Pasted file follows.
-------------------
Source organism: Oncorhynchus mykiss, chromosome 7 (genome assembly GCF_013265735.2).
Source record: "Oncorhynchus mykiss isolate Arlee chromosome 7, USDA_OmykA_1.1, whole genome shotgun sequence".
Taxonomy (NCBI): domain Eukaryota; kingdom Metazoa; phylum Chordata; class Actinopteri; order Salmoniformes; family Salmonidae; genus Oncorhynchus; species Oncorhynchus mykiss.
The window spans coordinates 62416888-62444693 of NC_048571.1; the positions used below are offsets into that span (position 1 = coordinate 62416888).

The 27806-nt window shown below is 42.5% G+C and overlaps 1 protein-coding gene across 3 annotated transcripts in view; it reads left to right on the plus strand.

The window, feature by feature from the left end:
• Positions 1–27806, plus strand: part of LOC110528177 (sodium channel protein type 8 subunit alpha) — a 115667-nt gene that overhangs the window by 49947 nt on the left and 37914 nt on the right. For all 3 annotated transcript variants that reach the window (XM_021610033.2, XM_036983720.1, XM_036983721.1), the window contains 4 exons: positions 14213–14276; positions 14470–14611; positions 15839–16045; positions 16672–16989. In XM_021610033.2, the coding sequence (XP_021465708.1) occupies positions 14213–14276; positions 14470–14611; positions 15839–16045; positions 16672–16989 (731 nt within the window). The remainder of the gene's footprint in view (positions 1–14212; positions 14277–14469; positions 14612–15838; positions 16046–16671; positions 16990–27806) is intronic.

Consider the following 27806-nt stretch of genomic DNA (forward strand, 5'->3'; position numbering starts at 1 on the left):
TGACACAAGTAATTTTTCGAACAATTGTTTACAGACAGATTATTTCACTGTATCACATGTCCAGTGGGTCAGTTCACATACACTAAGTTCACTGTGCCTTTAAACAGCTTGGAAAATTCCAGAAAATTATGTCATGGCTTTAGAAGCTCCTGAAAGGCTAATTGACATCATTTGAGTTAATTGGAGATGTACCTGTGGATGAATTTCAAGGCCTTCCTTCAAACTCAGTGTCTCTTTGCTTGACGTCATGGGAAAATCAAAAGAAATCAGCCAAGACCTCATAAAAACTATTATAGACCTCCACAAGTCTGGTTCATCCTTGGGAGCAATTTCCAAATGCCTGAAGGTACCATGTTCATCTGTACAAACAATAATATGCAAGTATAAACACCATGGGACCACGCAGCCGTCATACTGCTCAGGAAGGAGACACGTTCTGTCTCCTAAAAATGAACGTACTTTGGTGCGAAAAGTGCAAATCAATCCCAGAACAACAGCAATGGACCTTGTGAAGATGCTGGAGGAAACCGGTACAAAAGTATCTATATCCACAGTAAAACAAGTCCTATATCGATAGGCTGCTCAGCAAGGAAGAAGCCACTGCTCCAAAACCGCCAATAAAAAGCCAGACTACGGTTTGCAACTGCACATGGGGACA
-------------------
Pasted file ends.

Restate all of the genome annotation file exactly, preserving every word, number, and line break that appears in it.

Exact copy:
Source organism: Oncorhynchus mykiss, chromosome 7 (genome assembly GCF_013265735.2).
Source record: "Oncorhynchus mykiss isolate Arlee chromosome 7, USDA_OmykA_1.1, whole genome shotgun sequence".
Taxonomy (NCBI): domain Eukaryota; kingdom Metazoa; phylum Chordata; class Actinopteri; order Salmoniformes; family Salmonidae; genus Oncorhynchus; species Oncorhynchus mykiss.
The window spans coordinates 62416888-62444693 of NC_048571.1; the positions used below are offsets into that span (position 1 = coordinate 62416888).

The 27806-nt window shown below is 42.5% G+C and overlaps 1 protein-coding gene across 3 annotated transcripts in view; it reads left to right on the plus strand.

The window, feature by feature from the left end:
• Positions 1–27806, plus strand: part of LOC110528177 (sodium channel protein type 8 subunit alpha) — a 115667-nt gene that overhangs the window by 49947 nt on the left and 37914 nt on the right. For all 3 annotated transcript variants that reach the window (XM_021610033.2, XM_036983720.1, XM_036983721.1), the window contains 4 exons: positions 14213–14276; positions 14470–14611; positions 15839–16045; positions 16672–16989. In XM_021610033.2, the coding sequence (XP_021465708.1) occupies positions 14213–14276; positions 14470–14611; positions 15839–16045; positions 16672–16989 (731 nt within the window). The remainder of the gene's footprint in view (positions 1–14212; positions 14277–14469; positions 14612–15838; positions 16046–16671; positions 16990–27806) is intronic.

Consider the following 27806-nt stretch of genomic DNA (forward strand, 5'->3'; position numbering starts at 1 on the left):
TGACACAAGTAATTTTTCGAACAATTGTTTACAGACAGATTATTTCACTGTATCACATGTCCAGTGGGTCAGTTCACATACACTAAGTTCACTGTGCCTTTAAACAGCTTGGAAAATTCCAGAAAATTATGTCATGGCTTTAGAAGCTCCTGAAAGGCTAATTGACATCATTTGAGTTAATTGGAGATGTACCTGTGGATGAATTTCAAGGCCTTCCTTCAAACTCAGTGTCTCTTTGCTTGACGTCATGGGAAAATCAAAAGAAATCAGCCAAGACCTCATAAAAACTATTATAGACCTCCACAAGTCTGGTTCATCCTTGGGAGCAATTTCCAAATGCCTGAAGGTACCATGTTCATCTGTACAAACAATAATATGCAAGTATAAACACCATGGGACCACGCAGCCGTCATACTGCTCAGGAAGGAGACACGTTCTGTCTCCTAAAAATGAACGTACTTTGGTGCGAAAAGTGCAAATCAATCCCAGAACAACAGCAATGGACCTTGTGAAGATGCTGGAGGAAACCGGTACAAAAGTATCTATATCCACAGTAAAACAAGTCCTATATCGATAGGCTGCTCAGCAAGGAAGAAGCCACTGCTCCAAAACCGCCAATAAAAAGCCAGACTACGGTTTGCAACTGCACATGGGGACA